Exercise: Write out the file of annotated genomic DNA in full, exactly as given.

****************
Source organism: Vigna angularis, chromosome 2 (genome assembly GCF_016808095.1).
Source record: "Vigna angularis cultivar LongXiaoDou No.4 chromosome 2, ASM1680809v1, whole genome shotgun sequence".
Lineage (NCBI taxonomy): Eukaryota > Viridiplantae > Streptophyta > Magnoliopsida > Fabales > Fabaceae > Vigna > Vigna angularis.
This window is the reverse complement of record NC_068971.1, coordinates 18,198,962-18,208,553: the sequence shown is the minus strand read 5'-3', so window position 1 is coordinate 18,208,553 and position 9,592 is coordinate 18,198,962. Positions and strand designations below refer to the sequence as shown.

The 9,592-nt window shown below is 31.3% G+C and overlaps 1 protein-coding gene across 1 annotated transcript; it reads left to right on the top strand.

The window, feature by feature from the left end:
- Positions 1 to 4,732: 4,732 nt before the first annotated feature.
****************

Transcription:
Source organism: Vigna angularis, chromosome 2 (genome assembly GCF_016808095.1).
Source record: "Vigna angularis cultivar LongXiaoDou No.4 chromosome 2, ASM1680809v1, whole genome shotgun sequence".
Lineage (NCBI taxonomy): Eukaryota > Viridiplantae > Streptophyta > Magnoliopsida > Fabales > Fabaceae > Vigna > Vigna angularis.
This window is the reverse complement of record NC_068971.1, coordinates 18,198,962-18,208,553: the sequence shown is the minus strand read 5'-3', so window position 1 is coordinate 18,208,553 and position 9,592 is coordinate 18,198,962. Positions and strand designations below refer to the sequence as shown.

The 9,592-nt window shown below is 31.3% G+C and overlaps 1 protein-coding gene across 1 annotated transcript; it reads left to right on the top strand.

The window, feature by feature from the left end:
- Positions 1 to 4,732: 4,732 nt before the first annotated feature.